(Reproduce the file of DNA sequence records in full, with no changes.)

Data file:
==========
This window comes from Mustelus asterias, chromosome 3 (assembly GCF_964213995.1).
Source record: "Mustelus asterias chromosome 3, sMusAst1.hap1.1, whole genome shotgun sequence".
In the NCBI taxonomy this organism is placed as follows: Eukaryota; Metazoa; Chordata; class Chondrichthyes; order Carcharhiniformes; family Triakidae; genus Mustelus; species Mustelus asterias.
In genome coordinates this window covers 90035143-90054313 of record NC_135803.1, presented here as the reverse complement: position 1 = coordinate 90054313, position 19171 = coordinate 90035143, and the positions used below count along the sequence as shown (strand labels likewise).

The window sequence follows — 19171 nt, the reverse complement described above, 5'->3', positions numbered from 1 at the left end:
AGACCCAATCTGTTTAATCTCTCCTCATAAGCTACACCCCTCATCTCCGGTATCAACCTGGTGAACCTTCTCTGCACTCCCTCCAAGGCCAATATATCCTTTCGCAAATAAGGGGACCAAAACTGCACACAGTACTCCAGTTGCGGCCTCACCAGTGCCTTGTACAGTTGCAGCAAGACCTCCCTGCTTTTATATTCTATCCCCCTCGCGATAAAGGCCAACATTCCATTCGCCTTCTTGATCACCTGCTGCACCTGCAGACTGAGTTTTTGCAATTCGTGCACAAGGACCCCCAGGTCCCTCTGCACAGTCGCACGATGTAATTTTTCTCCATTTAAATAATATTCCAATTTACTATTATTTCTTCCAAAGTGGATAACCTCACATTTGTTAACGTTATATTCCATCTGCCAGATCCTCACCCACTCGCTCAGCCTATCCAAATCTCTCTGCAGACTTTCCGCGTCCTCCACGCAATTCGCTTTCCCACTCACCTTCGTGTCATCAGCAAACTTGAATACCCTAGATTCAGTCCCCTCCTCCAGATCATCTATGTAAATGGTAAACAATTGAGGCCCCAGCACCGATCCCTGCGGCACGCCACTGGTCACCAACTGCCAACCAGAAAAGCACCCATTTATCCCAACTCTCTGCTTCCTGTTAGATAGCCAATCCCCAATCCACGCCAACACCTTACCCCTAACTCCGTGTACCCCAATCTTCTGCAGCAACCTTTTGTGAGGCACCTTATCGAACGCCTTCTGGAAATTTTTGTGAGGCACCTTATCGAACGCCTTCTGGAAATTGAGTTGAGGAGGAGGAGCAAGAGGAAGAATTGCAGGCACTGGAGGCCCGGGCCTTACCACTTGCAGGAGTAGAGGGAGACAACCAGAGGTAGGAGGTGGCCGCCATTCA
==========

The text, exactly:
This window comes from Mustelus asterias, chromosome 3 (assembly GCF_964213995.1).
Source record: "Mustelus asterias chromosome 3, sMusAst1.hap1.1, whole genome shotgun sequence".
In the NCBI taxonomy this organism is placed as follows: Eukaryota; Metazoa; Chordata; class Chondrichthyes; order Carcharhiniformes; family Triakidae; genus Mustelus; species Mustelus asterias.
In genome coordinates this window covers 90035143-90054313 of record NC_135803.1, presented here as the reverse complement: position 1 = coordinate 90054313, position 19171 = coordinate 90035143, and the positions used below count along the sequence as shown (strand labels likewise).

The window sequence follows — 19171 nt, the reverse complement described above, 5'->3', positions numbered from 1 at the left end:
AGACCCAATCTGTTTAATCTCTCCTCATAAGCTACACCCCTCATCTCCGGTATCAACCTGGTGAACCTTCTCTGCACTCCCTCCAAGGCCAATATATCCTTTCGCAAATAAGGGGACCAAAACTGCACACAGTACTCCAGTTGCGGCCTCACCAGTGCCTTGTACAGTTGCAGCAAGACCTCCCTGCTTTTATATTCTATCCCCCTCGCGATAAAGGCCAACATTCCATTCGCCTTCTTGATCACCTGCTGCACCTGCAGACTGAGTTTTTGCAATTCGTGCACAAGGACCCCCAGGTCCCTCTGCACAGTCGCACGATGTAATTTTTCTCCATTTAAATAATATTCCAATTTACTATTATTTCTTCCAAAGTGGATAACCTCACATTTGTTAACGTTATATTCCATCTGCCAGATCCTCACCCACTCGCTCAGCCTATCCAAATCTCTCTGCAGACTTTCCGCGTCCTCCACGCAATTCGCTTTCCCACTCACCTTCGTGTCATCAGCAAACTTGAATACCCTAGATTCAGTCCCCTCCTCCAGATCATCTATGTAAATGGTAAACAATTGAGGCCCCAGCACCGATCCCTGCGGCACGCCACTGGTCACCAACTGCCAACCAGAAAAGCACCCATTTATCCCAACTCTCTGCTTCCTGTTAGATAGCCAATCCCCAATCCACGCCAACACCTTACCCCTAACTCCGTGTACCCCAATCTTCTGCAGCAACCTTTTGTGAGGCACCTTATCGAACGCCTTCTGGAAATTTTTGTGAGGCACCTTATCGAACGCCTTCTGGAAATTGAGTTGAGGAGGAGGAGCAAGAGGAAGAATTGCAGGCACTGGAGGCCCGGGCCTTACCACTTGCAGGAGTAGAGGGAGACAACCAGAGGTAGGAGGTGGCCGCCATTCA